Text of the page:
- Real Estate
- Under Cover
- Special Editorial
- In Pictures
BY TRAV S.D. | New York’s Bowery has got to be near the top of the list of streets with the greatest name recognition in the world. Once New York’s main entertainment and amusement stem, later its Skid Row, it is as much a part of folklore as it is a part of history. Sadly, most of the Bowery’s storied past has been demolished, built over, or unrecognizably altered. Leading the charge to preserve what is left — and to remind the public how it used to be — is the Bowery Alliance of Neighbors.
On July 5, the not-for-profit organization officially launched a project designed to be bring this history before the public.
“Windows on the Bowery” consists of a series of 64 placards, each of which gives the history of a different Bowery address. In addition to being hung at the actual addresses, the colorful and descriptive posters will also be hung gallery-style in exhibitions at the Cooper Union Foundation Building at Astor Place and Cooper Square, and at the historic HSBC Bank building at the Bowery and Canal St. Full disclosure: two of the panels (the ones on Miner’s Bowery Theatre and the Tony Pastor Opera House) were written by this correspondent — but I’m in good company. Among the others are the well-known Irish-American folklorist and musician Mick Moloney; David Freeland, author of “Automats, Taxi Dancers and Vaudeville;” Eric Ferrara, author and director of the Lower East Side History Project; architectural author, historian, and consultant Kerri Culhane, of Two Bridges Neighborhood Council; and 13 others.
The Project Director and Editor is David Mulkins, Founder and Director of the Bowery Alliance of Neighbors. “We got the idea for this project six or seven years ago,” says Mulkins. “It was the natural follow-up to our getting the Bowery listed on the National Registry of Historic Places, which we accomplished with the help of Two Bridges Historical Council.”
One doesn’t have to spend much time with these posters before becoming overwhelmed with the enormity of how important the Bowery is to New York’s — and America’s — culture. A festival atmosphere pervades; the sum of the experience gives you a feeling that the street was sort of like Coney Island without the rides. Dime museums, theatres, vaudeville houses, saloons, boxing venues, hotels, social clubs, and even a zoo, have graced the street. Too many birthplaces to count: the first modern tattoo parlor, the first exhibition by P.T. Barnum, and even the first punk rock club (the Bowery continues to be influential and innovative into modern times). A large part of conveying that wonder is the impact made by the visuals, which were created by the graphic design staff and students of Cooper Union, led by professor Mindy Lang.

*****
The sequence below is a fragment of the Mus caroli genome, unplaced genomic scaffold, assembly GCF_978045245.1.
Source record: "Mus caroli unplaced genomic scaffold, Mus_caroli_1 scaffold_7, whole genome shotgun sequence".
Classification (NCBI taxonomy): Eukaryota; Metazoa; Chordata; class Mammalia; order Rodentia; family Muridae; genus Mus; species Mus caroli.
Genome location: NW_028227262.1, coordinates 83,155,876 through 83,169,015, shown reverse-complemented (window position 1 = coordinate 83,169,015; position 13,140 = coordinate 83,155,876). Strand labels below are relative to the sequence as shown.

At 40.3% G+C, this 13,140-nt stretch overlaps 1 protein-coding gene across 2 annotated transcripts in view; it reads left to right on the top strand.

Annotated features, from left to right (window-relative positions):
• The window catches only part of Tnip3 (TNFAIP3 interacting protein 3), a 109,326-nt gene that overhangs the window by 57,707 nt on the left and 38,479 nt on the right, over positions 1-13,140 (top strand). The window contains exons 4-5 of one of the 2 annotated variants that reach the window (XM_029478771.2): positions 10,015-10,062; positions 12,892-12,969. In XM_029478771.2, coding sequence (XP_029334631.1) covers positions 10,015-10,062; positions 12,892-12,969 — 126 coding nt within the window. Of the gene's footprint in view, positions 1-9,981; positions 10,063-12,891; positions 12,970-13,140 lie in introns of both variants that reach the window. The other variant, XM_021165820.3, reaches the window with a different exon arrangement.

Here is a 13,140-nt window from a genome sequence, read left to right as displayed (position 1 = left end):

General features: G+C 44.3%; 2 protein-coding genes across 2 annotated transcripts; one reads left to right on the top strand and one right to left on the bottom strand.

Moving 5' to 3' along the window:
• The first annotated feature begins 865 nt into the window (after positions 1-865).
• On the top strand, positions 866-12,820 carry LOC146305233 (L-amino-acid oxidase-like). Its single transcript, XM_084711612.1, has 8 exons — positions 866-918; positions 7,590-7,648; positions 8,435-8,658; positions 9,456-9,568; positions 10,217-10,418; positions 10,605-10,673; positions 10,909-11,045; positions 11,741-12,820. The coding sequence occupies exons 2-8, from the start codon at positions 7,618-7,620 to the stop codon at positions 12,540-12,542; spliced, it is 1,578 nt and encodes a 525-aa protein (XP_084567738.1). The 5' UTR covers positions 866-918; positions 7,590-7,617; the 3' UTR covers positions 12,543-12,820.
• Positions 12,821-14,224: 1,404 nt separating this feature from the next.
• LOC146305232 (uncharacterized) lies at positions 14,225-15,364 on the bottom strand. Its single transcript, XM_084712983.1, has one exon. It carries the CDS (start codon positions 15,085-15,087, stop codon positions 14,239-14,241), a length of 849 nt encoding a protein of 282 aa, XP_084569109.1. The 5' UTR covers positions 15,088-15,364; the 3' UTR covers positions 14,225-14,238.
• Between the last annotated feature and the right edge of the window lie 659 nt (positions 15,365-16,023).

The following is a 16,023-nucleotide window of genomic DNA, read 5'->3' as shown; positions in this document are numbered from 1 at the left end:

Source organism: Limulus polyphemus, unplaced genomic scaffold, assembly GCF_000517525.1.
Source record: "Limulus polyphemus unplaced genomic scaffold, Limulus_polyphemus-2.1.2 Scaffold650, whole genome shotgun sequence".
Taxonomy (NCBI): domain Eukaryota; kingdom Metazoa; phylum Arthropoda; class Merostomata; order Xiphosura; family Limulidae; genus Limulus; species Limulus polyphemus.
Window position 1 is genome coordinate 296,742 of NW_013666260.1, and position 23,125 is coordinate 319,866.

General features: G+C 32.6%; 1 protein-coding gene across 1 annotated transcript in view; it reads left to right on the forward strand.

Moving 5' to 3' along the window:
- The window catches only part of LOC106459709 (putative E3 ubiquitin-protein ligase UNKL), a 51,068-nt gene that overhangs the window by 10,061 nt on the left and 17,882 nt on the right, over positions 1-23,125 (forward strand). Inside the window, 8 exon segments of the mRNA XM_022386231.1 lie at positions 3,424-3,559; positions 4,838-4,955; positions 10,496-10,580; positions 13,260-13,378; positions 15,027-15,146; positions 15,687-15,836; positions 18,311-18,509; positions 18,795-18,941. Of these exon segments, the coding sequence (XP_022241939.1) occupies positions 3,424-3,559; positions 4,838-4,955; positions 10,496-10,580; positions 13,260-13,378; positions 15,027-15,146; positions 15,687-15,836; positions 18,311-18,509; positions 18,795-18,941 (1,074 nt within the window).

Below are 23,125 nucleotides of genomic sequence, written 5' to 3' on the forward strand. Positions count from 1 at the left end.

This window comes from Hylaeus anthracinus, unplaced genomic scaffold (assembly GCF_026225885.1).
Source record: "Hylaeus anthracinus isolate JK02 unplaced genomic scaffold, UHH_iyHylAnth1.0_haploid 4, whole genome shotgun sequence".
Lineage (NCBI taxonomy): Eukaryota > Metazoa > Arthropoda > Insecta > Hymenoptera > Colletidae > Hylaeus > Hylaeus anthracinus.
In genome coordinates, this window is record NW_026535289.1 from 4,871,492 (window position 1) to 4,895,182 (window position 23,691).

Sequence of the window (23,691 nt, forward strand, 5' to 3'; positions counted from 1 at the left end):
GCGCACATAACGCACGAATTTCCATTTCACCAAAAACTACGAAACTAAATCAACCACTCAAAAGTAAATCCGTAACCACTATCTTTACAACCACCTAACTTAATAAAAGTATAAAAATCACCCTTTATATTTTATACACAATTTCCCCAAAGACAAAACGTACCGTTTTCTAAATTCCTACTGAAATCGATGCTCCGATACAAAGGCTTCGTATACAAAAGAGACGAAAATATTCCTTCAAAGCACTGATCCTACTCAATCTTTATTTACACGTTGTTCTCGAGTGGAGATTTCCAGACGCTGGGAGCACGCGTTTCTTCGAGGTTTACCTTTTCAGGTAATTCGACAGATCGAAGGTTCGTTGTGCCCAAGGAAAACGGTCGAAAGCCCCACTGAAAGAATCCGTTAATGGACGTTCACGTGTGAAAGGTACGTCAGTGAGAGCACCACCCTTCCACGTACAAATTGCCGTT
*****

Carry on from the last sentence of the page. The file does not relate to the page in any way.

“They were awesome,” Mulkins gushes. “We kept adding additional work as the project progressed and they were like, ‘Bring it on!’ They’re the ones who got the idea for the display component at Cooper Union. It took a lot of people to pull this off.”
Mulkins also cites the generosity of the many institutions and private collectors who contributed the gorgeous historical visuals that are vital to these hangings. Among those he mentions are the New York Public Library and the Harvard Theatre Collection, as well as collector Adam Woodward.
“[Woodward] has this amazing collection of images and ephemera, material which has largely been unseen. We found this poster for Owney Geoghegan’s Boxing Saloon. On the list of talent the poster advertises is a then-unknown John L. Sullivan.”
Also incorporated are works by living photographers. 92-year-old Erika Stone contributed photos of Sammy’s Bowery Follies, the tourist theme bar which was a going concern as late as 1970. And there are photos of CBGB by Godlis, Bob Gruen, and Stephanie Chernikowski.
What is it about the Bowery?
Mulkins, who taught high school history for 25 years, offers his own explanation: “I’ve always been attracted to the history of suppressed or forgotten people. Bowery has this seminal connection to that. It was this multicultural nexus. So many groups made early contributions here: African Americans, Irish, Chinese, Italians, the Yiddish theatre. It’s New York City’s oldest street. It’s been an incubator for so many culturally important innovations, and a home to so many of its innovators: tap dance, vaudeville, Stephen Foster, Irving Berlin, jazz, beat literature, the first pro baseball club, punk rock, Lincoln’s anti-slavery speech at Cooper Union. John Brown’s body was prepared for burial here. The Globe Dime Museum, where Houdini gave his first solo public appearance, was here. Sophie Tucker, Al Jolson, and Eddie Cantor all got their starts here. The Bowery story contains so many issues, events, and influences — with equal merit — we couldn’t include them all. We kept adding, but this project only scratches the surface.”
But it’s mighty impressive nonetheless!
For more information, visit: boweryalliance.org/windows-on-the-bowery.